- Fathers – be warned that midwives will size you up in seconds. I had what can only be described as a very hands-on role in the delivery of my son, acting as the midwife’s assistant throughout the entire process. This did mean rolling my sleeves up and getting my hands dirty. It was only afterwards that we learned that, when you arrive in the delivery suite with your partner, the midwife will use her experience to quickly get a measure of you. If she thinks that you are the type who is going to sit in the corner and pass out at the sight of blood, then you will be given a seat and a corner and left to it. If, on the other hand, you come across as being made of stronger stuff, then you’d better be ready for some hard work. If you can, try to get the latter result (if you think you have the stomach for it) – helping our midwife deliver Tom is going to be an experience that will be with me for the rest of my days. It also means that you are too busy to pass out!
- Be prepared to be very, very scared. When we got to the end of labour, one or two things started to go a little awry. Tom was born at 5.18pm, with the midwife cutting the cord and then turning to her assistant (the official one, that is, who was present only for the final few minutes) and saying “Theatre! Now!”. Tom disappeared through the doors and was gone and we were left wondering what the hell was going on and if our child was alive or what. As it turned out, Tom was not breathing and needed to go to theatre (the next room) to be given a bit of a kick start in that department. A minute later, the nurse came back and held the door of the delivery room open so that we could hear him crying. I don’t think I’ve ever be so relieved in all my life.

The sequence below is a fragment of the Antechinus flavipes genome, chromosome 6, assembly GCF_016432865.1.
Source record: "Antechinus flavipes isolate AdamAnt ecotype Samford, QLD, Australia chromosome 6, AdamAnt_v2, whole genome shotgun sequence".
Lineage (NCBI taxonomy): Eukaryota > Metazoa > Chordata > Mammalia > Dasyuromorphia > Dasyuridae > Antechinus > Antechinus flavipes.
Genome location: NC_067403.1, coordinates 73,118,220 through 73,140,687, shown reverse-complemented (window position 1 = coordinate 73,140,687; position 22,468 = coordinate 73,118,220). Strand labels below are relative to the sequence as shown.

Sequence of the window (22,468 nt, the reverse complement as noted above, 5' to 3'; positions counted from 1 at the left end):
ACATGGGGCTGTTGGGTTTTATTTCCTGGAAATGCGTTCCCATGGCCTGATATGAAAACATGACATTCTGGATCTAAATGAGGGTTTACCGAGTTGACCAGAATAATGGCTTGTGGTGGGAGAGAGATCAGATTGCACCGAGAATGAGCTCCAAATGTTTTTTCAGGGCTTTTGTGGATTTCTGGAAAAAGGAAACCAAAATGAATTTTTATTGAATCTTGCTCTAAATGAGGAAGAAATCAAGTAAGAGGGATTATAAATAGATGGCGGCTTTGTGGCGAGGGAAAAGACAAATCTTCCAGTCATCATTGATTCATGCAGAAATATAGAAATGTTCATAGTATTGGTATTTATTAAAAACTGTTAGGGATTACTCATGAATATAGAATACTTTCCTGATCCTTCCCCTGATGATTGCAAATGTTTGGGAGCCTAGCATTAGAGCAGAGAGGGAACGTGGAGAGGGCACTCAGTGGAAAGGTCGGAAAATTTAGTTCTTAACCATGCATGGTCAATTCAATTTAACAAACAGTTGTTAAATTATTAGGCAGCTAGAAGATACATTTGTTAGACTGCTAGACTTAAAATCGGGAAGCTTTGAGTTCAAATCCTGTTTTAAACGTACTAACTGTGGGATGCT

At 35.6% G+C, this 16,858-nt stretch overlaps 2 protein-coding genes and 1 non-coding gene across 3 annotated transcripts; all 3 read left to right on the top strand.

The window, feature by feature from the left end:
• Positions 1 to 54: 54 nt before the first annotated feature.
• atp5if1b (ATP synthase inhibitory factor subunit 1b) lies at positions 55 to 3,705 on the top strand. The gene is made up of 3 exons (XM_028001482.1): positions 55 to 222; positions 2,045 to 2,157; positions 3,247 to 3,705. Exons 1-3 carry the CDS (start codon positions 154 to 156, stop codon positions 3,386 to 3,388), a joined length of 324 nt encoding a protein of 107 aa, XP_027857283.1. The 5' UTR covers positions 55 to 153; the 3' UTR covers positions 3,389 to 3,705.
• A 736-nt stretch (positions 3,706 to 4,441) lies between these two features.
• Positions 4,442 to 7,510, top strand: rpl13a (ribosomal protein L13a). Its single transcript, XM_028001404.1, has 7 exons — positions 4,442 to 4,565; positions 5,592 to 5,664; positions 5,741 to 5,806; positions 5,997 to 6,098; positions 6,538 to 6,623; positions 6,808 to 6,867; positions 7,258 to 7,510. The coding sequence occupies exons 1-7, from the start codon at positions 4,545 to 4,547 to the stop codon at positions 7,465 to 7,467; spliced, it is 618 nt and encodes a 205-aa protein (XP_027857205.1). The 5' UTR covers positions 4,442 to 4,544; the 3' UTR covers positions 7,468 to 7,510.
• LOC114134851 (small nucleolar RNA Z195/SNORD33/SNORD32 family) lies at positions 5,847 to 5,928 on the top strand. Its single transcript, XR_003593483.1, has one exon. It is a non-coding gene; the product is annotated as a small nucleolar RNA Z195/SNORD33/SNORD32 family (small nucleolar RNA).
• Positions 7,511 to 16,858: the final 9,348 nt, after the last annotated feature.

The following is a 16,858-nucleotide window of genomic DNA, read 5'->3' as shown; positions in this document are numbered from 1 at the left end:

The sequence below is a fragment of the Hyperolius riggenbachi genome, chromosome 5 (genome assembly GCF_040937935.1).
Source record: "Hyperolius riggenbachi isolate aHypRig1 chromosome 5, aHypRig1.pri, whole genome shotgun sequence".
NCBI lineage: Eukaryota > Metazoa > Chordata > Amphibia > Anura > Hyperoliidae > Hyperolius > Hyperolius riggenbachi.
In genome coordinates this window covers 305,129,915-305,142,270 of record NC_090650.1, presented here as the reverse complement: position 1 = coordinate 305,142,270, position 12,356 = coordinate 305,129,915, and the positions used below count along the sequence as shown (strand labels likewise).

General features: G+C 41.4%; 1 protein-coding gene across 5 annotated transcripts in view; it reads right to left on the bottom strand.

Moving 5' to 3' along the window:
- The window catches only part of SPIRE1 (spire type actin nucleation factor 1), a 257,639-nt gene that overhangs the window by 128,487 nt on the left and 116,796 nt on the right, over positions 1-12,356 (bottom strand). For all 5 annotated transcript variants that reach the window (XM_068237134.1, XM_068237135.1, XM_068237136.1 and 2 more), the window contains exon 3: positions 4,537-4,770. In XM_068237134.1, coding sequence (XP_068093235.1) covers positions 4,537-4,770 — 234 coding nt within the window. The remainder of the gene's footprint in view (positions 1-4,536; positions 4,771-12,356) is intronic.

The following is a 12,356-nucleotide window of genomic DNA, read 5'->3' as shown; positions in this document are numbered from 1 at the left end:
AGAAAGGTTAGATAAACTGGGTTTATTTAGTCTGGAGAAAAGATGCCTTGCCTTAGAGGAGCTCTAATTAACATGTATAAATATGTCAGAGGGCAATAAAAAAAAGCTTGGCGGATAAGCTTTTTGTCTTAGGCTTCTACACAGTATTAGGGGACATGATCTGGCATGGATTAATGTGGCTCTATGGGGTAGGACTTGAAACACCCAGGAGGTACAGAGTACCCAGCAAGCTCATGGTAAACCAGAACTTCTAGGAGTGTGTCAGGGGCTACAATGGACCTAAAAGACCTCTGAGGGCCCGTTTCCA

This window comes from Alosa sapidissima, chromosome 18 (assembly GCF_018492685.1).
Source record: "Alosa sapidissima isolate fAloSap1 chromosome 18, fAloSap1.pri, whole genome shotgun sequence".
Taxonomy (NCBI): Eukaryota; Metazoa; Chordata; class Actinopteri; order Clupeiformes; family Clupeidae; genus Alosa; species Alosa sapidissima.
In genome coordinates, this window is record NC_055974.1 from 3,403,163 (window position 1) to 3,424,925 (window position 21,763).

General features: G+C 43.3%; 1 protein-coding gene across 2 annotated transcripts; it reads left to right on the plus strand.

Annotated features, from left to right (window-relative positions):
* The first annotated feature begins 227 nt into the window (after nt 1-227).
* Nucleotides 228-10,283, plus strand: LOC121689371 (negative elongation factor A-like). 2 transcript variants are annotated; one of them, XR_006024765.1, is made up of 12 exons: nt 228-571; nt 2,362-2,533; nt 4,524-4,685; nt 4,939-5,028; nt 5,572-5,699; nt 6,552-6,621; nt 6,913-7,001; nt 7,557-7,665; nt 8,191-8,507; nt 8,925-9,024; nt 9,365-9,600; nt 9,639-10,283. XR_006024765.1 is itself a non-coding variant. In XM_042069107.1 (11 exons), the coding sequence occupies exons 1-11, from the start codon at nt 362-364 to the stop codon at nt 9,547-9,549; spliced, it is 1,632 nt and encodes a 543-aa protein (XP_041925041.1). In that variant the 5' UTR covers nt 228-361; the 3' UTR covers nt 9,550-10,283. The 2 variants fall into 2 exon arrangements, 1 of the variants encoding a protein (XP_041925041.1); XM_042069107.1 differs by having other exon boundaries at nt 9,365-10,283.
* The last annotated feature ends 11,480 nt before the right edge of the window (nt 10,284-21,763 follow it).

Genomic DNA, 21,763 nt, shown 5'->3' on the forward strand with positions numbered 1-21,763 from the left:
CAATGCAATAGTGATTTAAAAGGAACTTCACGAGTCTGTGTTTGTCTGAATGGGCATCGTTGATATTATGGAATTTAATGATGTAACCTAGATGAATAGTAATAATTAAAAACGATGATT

- Post-natal wards are the noisiest places on Earth. You think your local bypass is noisy? Or that nearby building site? That’s got nothing on the post-natal ward. Twenty mums, twenty newborns, twenty partners, perhaps twelve staff. You will not find a quiet corner. Mums should not expect to get much sleep.
- Keep the number of visitors to an absolute minimum. Everyone will want to see you and your baby. Both parents will be utterly exhausted and will want the baby to sleep whenever he/she can as it gives them a chance for a little shut-eye. Even your parents can be told to hold-off visiting for a while. The only person you will welcome into your home will be the community midwife.
- You will end up with three pushchairs. Fact. Get used to it.
- You will go around grinning like a loon. Assuming you’re not fast asleep at the time. And your child will be the most beautiful baby in the world. You will turn into a baby bore. It’s fantastic, though you may seriously consider whether you would ever wish to put yourselves through it for a second time.